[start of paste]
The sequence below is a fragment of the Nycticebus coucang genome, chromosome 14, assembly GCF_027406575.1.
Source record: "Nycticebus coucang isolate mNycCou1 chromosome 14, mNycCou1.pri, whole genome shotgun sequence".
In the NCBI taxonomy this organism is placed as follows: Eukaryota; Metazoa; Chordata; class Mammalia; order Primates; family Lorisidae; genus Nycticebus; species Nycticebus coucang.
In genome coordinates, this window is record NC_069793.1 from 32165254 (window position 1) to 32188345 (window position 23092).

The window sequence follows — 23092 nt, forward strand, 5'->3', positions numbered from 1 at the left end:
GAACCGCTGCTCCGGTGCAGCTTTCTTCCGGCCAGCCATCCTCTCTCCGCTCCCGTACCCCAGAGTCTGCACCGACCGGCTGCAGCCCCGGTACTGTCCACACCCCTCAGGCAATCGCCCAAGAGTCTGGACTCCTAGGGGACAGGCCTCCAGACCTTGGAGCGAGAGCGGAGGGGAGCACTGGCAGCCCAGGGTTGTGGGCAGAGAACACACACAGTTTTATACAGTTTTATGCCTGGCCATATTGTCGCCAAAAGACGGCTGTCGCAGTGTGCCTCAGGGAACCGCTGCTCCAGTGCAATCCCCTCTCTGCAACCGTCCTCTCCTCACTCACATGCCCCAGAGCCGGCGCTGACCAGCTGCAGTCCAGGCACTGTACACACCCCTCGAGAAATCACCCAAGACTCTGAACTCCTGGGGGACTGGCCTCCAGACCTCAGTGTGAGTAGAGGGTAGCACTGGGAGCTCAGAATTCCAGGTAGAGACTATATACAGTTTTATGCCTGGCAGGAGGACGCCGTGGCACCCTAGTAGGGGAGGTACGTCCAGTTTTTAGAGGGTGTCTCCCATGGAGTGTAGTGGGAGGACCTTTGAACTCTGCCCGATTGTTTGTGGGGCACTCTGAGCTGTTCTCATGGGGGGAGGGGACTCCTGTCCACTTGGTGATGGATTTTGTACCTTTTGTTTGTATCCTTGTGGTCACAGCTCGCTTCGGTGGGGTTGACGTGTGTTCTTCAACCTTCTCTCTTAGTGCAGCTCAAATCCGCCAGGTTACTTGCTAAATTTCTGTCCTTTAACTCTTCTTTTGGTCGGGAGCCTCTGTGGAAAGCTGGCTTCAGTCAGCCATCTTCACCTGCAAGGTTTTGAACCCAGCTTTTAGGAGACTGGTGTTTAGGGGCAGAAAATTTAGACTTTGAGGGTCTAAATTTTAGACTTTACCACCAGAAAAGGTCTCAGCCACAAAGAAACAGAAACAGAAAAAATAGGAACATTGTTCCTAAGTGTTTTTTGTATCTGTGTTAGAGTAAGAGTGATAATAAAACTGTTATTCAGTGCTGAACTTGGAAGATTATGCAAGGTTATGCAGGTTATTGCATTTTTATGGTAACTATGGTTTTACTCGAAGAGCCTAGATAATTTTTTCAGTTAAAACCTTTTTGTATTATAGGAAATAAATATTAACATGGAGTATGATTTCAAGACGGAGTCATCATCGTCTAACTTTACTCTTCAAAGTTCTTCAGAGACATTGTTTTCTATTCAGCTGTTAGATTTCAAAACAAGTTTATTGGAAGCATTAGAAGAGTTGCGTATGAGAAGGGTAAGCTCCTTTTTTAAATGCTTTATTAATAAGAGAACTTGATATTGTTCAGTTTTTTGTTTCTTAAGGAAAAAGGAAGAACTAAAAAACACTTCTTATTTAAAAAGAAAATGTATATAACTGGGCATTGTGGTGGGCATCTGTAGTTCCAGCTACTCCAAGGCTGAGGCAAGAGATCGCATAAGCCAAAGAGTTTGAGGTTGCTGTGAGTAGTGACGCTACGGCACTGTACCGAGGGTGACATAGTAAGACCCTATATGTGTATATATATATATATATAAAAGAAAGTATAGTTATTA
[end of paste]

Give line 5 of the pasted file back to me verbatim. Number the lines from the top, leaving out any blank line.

The window sequence follows — 23092 nt, forward strand, 5'->3', positions numbered from 1 at the left end: